Specialist in Income Security
Alison M. Shelton
Analyst in Income Security
Under the Social Security Retirement Earnings Test (RET), the monthly benefit of a Social Security beneficiary who is below full retirement age (FRA) is reduced if he or she has earnings that exceed an annual threshold. In 2010, a beneficiary who is below FRA and will not attain FRA during the year is subject to a $1 reduction in benefits for each $2 of earnings above $14,160. A beneficiary who will attain FRA in 2010 is subject to a $1 reduction in benefits for each $3 of earnings above $37,680. The annual exempt amounts ($14,160 and $37,680 in 2010) generally are adjusted each year according to average wage growth.
If a beneficiary is affected by the RET, his or her monthly benefit may be reduced in part or in full, depending on the total applicable reduction. For example, if the total applicable reduction is greater than the beneficiary's monthly benefit amount, no monthly benefit is payable for one or more months. If family members also receive auxiliary benefits based on the beneficiary's work record, the reduction is pro-rated and applied to all benefits payable on that work record (including benefits paid to spouses who are above FRA). For example, in the case of a family consisting of a worker beneficiary who has earnings above the annual exempt amount and a spouse and child who receive benefits based on his or her work record, the benefit reduction that applies under the RET is charged against the total family benefit.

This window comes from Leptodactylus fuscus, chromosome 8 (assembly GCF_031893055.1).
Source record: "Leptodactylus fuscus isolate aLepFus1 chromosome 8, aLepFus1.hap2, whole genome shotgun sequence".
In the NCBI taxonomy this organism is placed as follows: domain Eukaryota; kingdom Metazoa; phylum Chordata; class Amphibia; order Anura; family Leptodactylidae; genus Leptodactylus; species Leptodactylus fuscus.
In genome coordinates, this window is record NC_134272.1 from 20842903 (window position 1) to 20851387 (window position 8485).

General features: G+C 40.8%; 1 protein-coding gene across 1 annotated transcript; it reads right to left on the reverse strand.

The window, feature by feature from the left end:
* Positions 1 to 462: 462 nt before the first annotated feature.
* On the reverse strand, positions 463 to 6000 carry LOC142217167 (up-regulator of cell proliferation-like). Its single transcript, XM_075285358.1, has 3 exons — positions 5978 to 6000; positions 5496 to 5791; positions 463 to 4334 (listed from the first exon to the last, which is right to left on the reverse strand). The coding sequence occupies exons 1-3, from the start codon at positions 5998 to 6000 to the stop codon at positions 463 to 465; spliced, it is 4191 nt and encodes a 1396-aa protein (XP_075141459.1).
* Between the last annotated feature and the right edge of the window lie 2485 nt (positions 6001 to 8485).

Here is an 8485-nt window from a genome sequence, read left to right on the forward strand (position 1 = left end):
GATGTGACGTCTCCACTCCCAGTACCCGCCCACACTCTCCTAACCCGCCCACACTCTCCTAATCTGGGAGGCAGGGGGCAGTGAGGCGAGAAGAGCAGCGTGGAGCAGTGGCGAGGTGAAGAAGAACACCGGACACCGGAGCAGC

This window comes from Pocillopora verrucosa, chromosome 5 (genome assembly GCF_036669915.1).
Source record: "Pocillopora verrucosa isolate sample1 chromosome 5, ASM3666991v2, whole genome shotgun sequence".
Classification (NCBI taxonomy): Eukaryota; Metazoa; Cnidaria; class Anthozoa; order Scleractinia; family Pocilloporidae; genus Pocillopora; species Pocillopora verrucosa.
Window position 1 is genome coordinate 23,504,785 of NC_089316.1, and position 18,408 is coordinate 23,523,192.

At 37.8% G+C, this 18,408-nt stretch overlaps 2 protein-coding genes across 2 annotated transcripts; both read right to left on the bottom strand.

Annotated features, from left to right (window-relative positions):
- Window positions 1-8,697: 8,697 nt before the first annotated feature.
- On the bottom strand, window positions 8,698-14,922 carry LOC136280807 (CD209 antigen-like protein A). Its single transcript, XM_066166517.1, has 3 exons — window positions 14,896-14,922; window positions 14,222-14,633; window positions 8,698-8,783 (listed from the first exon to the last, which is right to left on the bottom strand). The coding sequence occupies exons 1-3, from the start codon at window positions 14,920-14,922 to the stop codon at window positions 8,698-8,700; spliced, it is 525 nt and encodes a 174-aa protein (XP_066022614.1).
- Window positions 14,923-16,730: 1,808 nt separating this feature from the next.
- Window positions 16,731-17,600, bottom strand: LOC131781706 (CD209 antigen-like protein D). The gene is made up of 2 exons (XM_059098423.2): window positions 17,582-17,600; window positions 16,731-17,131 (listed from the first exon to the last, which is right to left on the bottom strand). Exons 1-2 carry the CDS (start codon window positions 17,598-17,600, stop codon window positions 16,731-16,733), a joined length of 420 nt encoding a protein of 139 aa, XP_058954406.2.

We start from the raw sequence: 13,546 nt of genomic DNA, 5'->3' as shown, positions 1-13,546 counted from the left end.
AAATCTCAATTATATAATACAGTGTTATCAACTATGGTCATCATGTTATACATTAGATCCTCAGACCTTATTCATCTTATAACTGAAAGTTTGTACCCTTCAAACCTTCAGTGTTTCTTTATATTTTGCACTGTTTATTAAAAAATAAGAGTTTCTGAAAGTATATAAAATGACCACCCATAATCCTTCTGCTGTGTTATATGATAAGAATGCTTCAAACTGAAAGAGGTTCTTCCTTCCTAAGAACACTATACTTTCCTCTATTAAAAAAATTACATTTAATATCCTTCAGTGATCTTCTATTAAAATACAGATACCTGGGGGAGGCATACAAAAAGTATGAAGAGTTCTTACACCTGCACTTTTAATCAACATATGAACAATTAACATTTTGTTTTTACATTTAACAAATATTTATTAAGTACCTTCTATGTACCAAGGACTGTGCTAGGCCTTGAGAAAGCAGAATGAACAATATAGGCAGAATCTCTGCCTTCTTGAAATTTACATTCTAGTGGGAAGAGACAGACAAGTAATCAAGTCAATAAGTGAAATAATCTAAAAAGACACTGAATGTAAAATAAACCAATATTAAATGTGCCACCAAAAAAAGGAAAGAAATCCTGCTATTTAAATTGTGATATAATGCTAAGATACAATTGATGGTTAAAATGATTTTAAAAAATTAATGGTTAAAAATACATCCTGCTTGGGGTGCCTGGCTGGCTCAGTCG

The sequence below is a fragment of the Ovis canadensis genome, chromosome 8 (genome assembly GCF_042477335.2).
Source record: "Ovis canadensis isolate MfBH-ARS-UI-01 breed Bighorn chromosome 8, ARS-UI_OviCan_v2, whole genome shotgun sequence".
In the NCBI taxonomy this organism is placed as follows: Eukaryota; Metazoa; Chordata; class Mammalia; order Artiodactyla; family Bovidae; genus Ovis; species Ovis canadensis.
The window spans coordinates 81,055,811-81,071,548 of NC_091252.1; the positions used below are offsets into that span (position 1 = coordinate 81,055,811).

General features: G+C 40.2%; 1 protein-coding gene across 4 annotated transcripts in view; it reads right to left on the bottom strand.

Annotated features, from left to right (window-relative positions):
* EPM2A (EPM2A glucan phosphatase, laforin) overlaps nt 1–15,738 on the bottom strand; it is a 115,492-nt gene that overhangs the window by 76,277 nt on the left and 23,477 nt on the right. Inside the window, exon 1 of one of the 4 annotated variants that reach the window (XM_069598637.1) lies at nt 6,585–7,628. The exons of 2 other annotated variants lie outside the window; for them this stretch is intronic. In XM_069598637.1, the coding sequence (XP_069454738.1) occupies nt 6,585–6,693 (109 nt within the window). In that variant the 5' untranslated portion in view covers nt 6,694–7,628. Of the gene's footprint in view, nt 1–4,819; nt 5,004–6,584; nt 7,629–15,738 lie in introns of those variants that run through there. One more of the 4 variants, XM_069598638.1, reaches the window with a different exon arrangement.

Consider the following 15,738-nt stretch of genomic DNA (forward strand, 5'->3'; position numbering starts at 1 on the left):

The RET has been part of the Social Security program in some form throughout the program's history. The original rationale for the RET was that, as a social insurance system, Social Security protects workers from certain risks, including the loss of earnings due to retirement. Therefore, benefits should be withheld from workers who show by their earnings that they have not "retired." The RET does not apply to Social Security disability beneficiaries who are subject to separate limitations on earnings.
If a beneficiary is affected by the RET, his or her monthly benefit is recomputed, and the dollar amount of the monthly benefit is increased, when he or she attains FRA. This feature of the RET, which allows beneficiaries to recoup benefits "lost" as a result of the RET, is not widely known or understood. The benefit recomputation at FRA is done by adjusting (lessening) the actuarial reduction for retirement before FRA that was applied in the initial benefit computation to take into account months for which benefits were reduced in part or in full under the RET. Any spousal benefits that were reduced because of the RET are recomputed when the spouse attains FRA. For a spouse who has already attained FRA, however, there is no subsequent adjustment to benefits to take into account months for which no benefit or a partial benefit was paid as a result of the RET.
The Social Security Administration estimates that elimination of the RET for individuals aged 62 or older would have a negative effect on the Social Security trust fund in the amount of $81 billion from 2012 to 2018, although it would have no major effect on Social Security's projected long-range financial outlook.
This report explains how the RET works under current law. In addition, it provides benefit examples to illustrate the effect of the RET on Social Security beneficiaries who are below FRA and family members who receive benefits based on their work records. It also briefly discusses policy issues, including recent research on the effect of the RET on work effort and the decision to claim Social Security benefits.
Date of Report: May 17, 2010
Number of Pages: 29
Order Number: R41242
Document available via e-mail as a pdf file or in paper form.
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Monday, May 24, 2010